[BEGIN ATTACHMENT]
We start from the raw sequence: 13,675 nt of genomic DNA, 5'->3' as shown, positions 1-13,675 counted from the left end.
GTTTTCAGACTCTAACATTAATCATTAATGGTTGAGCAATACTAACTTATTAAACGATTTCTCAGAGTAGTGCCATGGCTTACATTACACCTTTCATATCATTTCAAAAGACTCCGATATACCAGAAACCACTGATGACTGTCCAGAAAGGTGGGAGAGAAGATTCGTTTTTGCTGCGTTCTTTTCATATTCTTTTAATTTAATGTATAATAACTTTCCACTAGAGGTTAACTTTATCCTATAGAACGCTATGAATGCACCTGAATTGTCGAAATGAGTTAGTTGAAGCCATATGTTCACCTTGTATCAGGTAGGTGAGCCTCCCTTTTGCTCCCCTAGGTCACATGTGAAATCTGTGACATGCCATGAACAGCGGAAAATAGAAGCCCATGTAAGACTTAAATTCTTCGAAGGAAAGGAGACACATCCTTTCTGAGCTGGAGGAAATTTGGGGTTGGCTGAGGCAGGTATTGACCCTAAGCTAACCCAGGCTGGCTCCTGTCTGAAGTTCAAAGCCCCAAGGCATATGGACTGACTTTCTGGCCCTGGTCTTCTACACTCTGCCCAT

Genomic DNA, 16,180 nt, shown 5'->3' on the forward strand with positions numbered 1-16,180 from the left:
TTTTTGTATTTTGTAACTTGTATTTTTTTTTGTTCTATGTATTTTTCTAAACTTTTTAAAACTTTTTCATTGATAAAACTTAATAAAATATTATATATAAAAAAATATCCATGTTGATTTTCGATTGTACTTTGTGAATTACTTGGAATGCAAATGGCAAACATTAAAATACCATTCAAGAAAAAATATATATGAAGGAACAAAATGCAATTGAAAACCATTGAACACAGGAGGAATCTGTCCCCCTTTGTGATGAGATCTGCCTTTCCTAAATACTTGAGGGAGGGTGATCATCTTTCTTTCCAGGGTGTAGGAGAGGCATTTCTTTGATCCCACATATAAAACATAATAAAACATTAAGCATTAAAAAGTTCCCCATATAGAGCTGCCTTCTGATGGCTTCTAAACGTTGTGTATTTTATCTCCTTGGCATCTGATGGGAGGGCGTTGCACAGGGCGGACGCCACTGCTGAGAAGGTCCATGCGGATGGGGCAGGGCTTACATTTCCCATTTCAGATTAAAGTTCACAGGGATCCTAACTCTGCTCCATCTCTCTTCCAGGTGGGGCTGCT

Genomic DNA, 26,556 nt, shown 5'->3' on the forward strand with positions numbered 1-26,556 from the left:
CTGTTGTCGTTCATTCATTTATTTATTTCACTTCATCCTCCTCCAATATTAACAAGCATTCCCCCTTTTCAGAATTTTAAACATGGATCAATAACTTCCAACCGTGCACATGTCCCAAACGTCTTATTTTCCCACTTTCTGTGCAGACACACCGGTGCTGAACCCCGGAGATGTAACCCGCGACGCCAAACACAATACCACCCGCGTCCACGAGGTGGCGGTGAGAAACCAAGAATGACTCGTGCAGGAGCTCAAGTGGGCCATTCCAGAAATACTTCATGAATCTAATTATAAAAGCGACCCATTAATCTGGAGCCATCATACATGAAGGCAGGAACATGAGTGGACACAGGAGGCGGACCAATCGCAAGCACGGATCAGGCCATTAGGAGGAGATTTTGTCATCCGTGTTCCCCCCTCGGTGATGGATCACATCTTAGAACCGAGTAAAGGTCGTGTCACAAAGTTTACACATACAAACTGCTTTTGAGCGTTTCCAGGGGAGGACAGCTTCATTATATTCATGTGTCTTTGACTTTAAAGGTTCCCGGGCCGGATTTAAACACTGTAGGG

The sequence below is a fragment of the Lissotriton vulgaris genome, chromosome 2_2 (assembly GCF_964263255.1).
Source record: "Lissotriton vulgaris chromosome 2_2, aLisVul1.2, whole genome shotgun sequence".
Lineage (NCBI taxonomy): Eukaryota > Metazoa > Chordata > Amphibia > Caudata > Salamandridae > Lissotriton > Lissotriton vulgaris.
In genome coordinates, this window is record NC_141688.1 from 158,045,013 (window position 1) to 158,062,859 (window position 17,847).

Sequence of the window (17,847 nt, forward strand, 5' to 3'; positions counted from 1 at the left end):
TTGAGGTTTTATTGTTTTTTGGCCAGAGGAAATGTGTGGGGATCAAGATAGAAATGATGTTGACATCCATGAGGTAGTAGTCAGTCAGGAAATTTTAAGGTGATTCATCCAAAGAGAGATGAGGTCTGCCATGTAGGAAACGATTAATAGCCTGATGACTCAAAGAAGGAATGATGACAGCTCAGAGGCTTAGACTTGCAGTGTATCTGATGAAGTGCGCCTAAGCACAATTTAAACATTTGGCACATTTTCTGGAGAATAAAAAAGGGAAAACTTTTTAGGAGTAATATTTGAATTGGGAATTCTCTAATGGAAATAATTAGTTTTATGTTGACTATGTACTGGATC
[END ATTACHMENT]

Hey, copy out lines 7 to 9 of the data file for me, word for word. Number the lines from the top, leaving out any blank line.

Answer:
The sequence below is a fragment of the Lissotriton vulgaris genome, chromosome 2_2 (assembly GCF_964263255.1).
Source record: "Lissotriton vulgaris chromosome 2_2, aLisVul1.2, whole genome shotgun sequence".
Lineage (NCBI taxonomy): Eukaryota > Metazoa > Chordata > Amphibia > Caudata > Salamandridae > Lissotriton > Lissotriton vulgaris.